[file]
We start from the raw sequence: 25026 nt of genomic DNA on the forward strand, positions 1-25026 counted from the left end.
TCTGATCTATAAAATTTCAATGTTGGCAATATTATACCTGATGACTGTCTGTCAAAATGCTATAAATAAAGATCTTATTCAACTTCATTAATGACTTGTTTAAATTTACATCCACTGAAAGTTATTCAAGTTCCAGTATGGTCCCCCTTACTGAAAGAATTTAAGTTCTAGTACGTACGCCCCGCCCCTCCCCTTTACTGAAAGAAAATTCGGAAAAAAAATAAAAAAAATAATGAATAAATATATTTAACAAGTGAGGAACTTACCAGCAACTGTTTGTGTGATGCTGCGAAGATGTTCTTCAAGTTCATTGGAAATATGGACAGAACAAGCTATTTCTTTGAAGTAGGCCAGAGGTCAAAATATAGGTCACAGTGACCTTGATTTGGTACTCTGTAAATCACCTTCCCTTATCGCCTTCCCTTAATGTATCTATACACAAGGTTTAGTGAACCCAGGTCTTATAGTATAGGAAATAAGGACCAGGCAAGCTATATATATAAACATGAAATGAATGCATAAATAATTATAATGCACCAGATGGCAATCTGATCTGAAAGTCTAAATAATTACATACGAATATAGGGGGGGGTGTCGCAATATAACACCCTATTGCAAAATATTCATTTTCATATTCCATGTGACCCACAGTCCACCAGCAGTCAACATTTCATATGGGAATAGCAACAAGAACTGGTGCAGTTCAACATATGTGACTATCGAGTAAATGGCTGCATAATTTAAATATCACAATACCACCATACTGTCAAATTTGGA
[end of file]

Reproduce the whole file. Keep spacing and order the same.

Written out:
We start from the raw sequence: 25026 nt of genomic DNA on the forward strand, positions 1-25026 counted from the left end.
TCTGATCTATAAAATTTCAATGTTGGCAATATTATACCTGATGACTGTCTGTCAAAATGCTATAAATAAAGATCTTATTCAACTTCATTAATGACTTGTTTAAATTTACATCCACTGAAAGTTATTCAAGTTCCAGTATGGTCCCCCTTACTGAAAGAATTTAAGTTCTAGTACGTACGCCCCGCCCCTCCCCTTTACTGAAAGAAAATTCGGAAAAAAAATAAAAAAAATAATGAATAAATATATTTAACAAGTGAGGAACTTACCAGCAACTGTTTGTGTGATGCTGCGAAGATGTTCTTCAAGTTCATTGGAAATATGGACAGAACAAGCTATTTCTTTGAAGTAGGCCAGAGGTCAAAATATAGGTCACAGTGACCTTGATTTGGTACTCTGTAAATCACCTTCCCTTATCGCCTTCCCTTAATGTATCTATACACAAGGTTTAGTGAACCCAGGTCTTATAGTATAGGAAATAAGGACCAGGCAAGCTATATATATAAACATGAAATGAATGCATAAATAATTATAATGCACCAGATGGCAATCTGATCTGAAAGTCTAAATAATTACATACGAATATAGGGGGGGGTGTCGCAATATAACACCCTATTGCAAAATATTCATTTTCATATTCCATGTGACCCACAGTCCACCAGCAGTCAACATTTCATATGGGAATAGCAACAAGAACTGGTGCAGTTCAACATATGTGACTATCGAGTAAATGGCTGCATAATTTAAATATCACAATACCACCATACTGTCAAATTTGGA